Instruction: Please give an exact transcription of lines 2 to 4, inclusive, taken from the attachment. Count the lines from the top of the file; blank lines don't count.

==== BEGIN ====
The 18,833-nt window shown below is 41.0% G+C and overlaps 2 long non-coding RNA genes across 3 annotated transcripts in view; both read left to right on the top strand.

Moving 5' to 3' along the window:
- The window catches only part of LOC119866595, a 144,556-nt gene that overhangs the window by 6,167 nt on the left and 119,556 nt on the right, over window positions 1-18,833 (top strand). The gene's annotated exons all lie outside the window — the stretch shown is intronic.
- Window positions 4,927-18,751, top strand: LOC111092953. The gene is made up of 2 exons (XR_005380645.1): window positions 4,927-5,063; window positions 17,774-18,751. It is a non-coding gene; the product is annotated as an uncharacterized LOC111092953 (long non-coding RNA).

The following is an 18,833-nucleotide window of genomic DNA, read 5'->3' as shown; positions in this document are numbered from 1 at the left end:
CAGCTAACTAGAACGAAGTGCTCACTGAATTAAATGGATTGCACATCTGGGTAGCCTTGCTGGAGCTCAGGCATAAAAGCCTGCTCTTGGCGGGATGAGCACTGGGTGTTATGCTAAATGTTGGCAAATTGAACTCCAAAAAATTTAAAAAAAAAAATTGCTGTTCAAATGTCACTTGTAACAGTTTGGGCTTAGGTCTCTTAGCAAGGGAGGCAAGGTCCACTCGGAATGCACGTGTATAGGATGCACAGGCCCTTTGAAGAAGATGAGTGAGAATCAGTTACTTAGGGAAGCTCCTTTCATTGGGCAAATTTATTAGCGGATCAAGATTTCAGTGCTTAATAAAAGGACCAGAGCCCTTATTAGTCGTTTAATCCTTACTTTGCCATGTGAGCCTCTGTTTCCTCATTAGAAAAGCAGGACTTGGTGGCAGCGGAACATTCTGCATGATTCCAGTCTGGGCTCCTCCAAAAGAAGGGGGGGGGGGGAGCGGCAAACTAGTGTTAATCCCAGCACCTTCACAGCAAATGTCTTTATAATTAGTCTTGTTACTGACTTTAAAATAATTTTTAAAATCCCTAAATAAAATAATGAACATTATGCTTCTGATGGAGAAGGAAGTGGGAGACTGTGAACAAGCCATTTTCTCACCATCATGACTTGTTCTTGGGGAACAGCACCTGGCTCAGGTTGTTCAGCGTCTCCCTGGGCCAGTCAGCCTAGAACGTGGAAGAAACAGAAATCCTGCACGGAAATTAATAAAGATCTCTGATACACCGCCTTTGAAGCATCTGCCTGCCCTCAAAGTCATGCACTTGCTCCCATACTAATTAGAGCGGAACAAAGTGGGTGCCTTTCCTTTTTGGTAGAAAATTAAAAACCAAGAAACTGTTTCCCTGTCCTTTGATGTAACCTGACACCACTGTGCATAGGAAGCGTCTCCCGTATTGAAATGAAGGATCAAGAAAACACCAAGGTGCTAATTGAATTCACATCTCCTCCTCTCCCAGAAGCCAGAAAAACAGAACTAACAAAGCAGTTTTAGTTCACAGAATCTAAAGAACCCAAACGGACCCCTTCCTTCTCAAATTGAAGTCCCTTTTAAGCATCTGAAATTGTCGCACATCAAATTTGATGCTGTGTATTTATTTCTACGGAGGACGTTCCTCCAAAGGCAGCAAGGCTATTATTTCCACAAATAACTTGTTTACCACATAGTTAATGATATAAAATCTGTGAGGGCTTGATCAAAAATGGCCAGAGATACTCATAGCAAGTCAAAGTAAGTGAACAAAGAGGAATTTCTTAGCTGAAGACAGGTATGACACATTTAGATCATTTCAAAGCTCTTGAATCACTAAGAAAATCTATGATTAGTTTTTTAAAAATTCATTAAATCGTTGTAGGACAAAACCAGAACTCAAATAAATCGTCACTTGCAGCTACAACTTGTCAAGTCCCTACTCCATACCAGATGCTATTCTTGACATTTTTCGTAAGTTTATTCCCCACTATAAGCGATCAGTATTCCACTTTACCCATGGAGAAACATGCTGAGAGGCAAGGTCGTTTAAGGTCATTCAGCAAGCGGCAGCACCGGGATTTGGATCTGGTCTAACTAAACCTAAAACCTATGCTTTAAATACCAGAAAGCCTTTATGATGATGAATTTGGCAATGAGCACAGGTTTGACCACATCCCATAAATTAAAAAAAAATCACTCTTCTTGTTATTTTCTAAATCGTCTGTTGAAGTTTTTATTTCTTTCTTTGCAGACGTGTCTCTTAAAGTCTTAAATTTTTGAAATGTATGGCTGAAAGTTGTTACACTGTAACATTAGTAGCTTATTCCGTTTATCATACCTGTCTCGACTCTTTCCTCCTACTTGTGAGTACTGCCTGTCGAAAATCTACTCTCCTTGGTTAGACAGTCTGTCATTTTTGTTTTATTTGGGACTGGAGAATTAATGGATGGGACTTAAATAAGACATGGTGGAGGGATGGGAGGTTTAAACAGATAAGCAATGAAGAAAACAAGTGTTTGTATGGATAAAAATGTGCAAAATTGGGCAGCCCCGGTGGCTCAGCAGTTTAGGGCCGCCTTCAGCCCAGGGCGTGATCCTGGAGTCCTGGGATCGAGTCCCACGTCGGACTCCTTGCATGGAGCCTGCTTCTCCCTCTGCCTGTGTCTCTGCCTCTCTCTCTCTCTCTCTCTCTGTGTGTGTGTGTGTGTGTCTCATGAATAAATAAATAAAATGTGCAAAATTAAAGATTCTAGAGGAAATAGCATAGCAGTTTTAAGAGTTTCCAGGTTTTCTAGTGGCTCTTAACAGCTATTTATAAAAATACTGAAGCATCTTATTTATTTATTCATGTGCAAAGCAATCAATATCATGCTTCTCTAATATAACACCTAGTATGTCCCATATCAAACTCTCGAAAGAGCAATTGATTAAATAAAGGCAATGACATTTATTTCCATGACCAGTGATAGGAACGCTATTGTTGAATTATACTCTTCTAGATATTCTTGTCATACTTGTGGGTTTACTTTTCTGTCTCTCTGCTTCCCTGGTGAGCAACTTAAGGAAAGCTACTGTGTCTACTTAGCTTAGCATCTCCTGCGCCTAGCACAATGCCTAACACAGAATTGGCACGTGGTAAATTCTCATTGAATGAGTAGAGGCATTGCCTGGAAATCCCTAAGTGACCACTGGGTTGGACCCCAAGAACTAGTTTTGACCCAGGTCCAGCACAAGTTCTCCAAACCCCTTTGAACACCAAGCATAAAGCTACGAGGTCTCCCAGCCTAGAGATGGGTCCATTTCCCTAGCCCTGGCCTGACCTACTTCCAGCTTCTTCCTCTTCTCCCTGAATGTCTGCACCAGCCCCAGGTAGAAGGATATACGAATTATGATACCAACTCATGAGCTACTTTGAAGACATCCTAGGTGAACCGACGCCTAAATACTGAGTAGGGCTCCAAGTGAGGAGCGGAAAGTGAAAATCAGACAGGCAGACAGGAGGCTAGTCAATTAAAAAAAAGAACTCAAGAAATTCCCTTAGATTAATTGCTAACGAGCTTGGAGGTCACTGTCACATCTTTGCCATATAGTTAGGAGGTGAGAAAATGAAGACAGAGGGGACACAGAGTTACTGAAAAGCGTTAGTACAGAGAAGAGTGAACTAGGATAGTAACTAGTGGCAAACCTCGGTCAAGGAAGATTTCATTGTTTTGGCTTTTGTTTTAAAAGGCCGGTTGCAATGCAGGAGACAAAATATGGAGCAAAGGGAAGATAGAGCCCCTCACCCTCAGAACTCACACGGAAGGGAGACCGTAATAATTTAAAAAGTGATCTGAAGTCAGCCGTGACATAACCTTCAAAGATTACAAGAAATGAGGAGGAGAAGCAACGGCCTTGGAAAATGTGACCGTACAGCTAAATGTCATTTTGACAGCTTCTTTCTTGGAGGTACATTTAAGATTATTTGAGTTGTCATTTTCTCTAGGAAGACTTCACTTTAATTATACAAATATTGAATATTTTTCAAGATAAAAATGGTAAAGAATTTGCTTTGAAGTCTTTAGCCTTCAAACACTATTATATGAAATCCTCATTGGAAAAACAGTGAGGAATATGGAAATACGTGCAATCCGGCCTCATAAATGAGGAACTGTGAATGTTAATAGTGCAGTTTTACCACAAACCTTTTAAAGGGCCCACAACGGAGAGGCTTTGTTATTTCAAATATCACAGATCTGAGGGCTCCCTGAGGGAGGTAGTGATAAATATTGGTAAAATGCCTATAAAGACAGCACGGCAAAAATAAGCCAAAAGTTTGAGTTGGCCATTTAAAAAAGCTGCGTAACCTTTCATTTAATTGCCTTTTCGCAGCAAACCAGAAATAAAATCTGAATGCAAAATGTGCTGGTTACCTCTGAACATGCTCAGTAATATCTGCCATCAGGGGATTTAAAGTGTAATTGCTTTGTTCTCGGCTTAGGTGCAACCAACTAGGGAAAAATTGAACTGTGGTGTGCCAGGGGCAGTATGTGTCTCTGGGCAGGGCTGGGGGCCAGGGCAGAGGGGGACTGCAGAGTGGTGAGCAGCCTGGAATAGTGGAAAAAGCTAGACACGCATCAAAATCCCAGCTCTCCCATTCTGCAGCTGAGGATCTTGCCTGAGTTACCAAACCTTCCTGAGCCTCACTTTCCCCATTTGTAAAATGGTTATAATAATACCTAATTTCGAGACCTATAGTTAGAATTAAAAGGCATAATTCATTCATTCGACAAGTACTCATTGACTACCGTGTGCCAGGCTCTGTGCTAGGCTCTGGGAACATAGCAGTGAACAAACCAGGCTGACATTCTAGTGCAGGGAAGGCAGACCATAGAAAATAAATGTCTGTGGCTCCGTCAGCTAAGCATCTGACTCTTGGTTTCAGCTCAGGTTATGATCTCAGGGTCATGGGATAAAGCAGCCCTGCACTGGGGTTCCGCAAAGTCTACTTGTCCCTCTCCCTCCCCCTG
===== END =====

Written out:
Moving 5' to 3' along the window:
- The window catches only part of LOC119866595, a 144,556-nt gene that overhangs the window by 6,167 nt on the left and 119,556 nt on the right, over window positions 1-18,833 (top strand). The gene's annotated exons all lie outside the window — the stretch shown is intronic.
- Window positions 4,927-18,751, top strand: LOC111092953. The gene is made up of 2 exons (XR_005380645.1): window positions 4,927-5,063; window positions 17,774-18,751. It is a non-coding gene; the product is annotated as an uncharacterized LOC111092953 (long non-coding RNA).